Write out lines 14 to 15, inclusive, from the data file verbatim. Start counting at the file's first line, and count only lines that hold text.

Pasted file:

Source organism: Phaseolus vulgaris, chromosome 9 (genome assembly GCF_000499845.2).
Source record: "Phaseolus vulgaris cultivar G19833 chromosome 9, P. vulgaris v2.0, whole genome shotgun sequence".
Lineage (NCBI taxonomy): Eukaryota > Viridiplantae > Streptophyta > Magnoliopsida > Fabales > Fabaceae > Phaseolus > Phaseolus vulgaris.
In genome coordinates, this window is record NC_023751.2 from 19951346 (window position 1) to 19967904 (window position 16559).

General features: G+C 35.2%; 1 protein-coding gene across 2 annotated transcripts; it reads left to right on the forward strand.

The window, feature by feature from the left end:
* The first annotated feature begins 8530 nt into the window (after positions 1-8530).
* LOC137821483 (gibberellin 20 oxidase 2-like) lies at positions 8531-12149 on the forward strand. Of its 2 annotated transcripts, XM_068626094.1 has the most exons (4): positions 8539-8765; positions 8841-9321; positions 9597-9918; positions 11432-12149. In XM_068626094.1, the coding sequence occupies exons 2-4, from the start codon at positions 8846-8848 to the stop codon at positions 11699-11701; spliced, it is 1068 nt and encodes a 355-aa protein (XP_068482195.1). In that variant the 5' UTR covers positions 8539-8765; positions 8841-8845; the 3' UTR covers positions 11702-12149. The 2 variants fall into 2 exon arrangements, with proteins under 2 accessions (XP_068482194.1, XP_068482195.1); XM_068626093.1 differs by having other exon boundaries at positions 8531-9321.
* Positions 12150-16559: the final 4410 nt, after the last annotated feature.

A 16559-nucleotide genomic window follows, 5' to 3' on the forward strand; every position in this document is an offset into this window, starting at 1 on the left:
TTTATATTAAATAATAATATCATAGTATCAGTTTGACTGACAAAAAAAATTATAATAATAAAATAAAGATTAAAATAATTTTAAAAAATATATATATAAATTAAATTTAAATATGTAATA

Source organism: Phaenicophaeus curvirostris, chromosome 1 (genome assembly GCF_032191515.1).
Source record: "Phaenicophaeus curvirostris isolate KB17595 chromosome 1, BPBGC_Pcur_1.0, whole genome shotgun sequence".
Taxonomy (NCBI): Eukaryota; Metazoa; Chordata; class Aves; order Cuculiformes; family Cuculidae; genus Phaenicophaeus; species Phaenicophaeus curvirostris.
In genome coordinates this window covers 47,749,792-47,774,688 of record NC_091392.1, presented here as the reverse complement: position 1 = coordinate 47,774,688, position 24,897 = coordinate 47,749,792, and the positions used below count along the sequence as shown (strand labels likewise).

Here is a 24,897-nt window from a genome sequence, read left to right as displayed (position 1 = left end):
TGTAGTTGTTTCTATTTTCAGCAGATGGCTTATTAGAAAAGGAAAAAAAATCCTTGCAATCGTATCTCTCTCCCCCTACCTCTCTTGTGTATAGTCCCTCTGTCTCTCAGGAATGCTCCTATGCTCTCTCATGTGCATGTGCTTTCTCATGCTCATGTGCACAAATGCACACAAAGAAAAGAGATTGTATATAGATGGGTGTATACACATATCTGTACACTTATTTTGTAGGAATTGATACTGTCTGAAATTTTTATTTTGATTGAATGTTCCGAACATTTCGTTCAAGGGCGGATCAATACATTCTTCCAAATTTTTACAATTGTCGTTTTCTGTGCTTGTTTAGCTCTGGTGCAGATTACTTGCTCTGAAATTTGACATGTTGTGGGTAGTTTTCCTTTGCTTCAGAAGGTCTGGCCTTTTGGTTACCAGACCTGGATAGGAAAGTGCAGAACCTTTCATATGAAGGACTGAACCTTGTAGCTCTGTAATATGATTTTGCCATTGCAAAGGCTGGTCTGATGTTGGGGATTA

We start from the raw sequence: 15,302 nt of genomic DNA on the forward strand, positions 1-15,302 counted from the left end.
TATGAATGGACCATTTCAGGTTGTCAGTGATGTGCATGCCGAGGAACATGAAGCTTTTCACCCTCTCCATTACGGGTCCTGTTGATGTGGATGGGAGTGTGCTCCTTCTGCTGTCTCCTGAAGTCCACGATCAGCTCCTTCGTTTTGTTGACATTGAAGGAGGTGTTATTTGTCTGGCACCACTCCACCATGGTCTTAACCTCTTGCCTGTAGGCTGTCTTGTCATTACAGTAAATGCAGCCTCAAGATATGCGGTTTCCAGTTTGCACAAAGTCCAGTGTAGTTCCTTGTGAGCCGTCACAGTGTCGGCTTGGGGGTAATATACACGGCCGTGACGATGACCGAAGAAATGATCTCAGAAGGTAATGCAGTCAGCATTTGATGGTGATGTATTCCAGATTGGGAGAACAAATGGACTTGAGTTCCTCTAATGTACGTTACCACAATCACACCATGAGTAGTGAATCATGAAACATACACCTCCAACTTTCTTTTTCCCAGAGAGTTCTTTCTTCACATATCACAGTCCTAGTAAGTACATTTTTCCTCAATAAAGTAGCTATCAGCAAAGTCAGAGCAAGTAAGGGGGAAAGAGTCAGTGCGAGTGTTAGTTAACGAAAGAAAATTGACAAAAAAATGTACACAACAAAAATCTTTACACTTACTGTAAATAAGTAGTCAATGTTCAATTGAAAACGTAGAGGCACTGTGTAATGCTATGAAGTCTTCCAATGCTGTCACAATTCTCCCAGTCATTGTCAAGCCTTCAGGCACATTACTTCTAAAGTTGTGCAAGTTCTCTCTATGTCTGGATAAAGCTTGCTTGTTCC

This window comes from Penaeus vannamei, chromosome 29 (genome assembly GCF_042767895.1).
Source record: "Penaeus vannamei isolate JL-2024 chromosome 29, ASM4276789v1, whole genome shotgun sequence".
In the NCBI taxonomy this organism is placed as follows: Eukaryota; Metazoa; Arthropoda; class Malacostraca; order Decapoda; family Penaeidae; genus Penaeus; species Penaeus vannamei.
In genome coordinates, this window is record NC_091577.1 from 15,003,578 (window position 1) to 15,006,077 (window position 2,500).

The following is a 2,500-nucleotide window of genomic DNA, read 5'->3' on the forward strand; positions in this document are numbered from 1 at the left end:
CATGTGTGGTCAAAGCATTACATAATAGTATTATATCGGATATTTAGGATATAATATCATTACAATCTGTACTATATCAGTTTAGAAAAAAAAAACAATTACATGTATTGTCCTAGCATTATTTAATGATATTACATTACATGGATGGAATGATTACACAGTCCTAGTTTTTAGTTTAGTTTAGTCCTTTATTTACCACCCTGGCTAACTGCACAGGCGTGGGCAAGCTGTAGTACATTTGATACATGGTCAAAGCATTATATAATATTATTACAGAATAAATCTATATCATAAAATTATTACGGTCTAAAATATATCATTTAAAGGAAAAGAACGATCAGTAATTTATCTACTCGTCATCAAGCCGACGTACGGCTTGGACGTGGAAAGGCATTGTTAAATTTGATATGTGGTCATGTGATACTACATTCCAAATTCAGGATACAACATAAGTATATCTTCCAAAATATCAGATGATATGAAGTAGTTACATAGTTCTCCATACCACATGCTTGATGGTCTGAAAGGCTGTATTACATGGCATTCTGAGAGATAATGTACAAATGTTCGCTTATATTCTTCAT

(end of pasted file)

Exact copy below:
Taxonomy (NCBI): Eukaryota; Metazoa; Chordata; class Aves; order Cuculiformes; family Cuculidae; genus Phaenicophaeus; species Phaenicophaeus curvirostris.
In genome coordinates this window covers 47,749,792-47,774,688 of record NC_091392.1, presented here as the reverse complement: position 1 = coordinate 47,774,688, position 24,897 = coordinate 47,749,792, and the positions used below count along the sequence as shown (strand labels likewise).